A new mid-range Galaxy P series is expected to be launched in China. It was said to be Samsung’s first ODM (original design manufacturer) smartphone. What that means is that the company won’t produce the device at its own factories. An ODM firm would manufacture it for Samsung.
We then heard in August that Samsung might shut down a smartphone factory in China. It has two plants in the country and may shut one down owing to increasing labor costs and sluggish sales. It’s expected to suspend operations at the Tianjin Samsung Telecommunication (TSTC) factory in Tianjin by next year.
Samsung looking to cut manufacturing costs
A new report from South Korea claims that Samsung may outsource the production of its mid-range and low-end Galaxy smartphones in China to Wintech. That’s the company that makes smartphones for Xiaomi, one of Samsung’s core competitors in this key market.
Samsung hasn’t confirmed anything as yet so the shut down of the Tianjin plant is far from a done deal. However, executives from its mobile business led by Executive Vice President Roh Tae-moon are said to have visited Wintech for talks on manufacturing Samsung phones.
Samsung’s public relations officials have not confirmed the report as they couldn’t check the executive’s schedule. They concede that “The company has been considering introducing the ODM system not only in China but also in other countries when needed.”
ODM devices released in China will bear its logo but will not be produced at its factory. The shift to an ODM system will help Samsung cut manufacturing costs as it restructures the smartphone business in China.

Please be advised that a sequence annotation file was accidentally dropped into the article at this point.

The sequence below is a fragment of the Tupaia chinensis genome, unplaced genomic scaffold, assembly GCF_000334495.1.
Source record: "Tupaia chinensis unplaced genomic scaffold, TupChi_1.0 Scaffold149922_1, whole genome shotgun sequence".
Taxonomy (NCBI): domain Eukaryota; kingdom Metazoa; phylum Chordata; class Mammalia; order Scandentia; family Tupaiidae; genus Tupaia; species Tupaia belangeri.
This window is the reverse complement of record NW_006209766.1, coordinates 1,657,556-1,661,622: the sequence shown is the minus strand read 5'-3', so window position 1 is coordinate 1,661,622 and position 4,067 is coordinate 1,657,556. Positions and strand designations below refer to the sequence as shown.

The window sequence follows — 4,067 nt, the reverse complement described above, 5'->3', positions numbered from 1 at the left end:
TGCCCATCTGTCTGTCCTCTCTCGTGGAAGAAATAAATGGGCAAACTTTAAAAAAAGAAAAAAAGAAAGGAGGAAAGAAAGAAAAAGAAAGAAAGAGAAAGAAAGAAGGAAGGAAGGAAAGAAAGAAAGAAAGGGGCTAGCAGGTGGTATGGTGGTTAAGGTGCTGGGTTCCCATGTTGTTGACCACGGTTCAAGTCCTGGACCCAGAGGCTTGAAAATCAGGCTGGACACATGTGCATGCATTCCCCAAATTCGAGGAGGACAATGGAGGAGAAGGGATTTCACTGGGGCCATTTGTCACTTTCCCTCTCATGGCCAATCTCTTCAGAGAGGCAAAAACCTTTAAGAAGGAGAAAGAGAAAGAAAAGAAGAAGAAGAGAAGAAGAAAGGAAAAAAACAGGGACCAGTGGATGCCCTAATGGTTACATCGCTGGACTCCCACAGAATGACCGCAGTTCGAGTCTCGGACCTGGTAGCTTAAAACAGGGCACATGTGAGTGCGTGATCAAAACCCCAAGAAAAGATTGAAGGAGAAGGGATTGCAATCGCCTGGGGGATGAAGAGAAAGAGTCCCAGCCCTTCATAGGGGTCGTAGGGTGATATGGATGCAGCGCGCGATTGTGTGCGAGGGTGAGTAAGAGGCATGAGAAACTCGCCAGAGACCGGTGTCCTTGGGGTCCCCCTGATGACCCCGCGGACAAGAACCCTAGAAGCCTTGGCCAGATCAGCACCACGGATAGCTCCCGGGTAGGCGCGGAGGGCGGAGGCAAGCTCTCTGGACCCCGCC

The company’s market share in China is below 1 percent and the mobile division’s boss has even apologized for Samsung’s poor performance. DJ Koh has vowed to do more in order to regain Samsung’s lost market share.
There were casual internal discussions among senior officials of the China business about outsourcing production. It seemed to them that the Apple-Foxconn partnership was working well as far as the cost-to-quality ratio is concerned.
Merely shifting to ODM may not be enough for Samsung to regain footing in China now. Its challenges in this key market are bigger than manufacturing costs, such as the distribution network problem. What might happen is that Samsung may make a few ODM models but is likely going to keep its manufacturing-driven position in the market.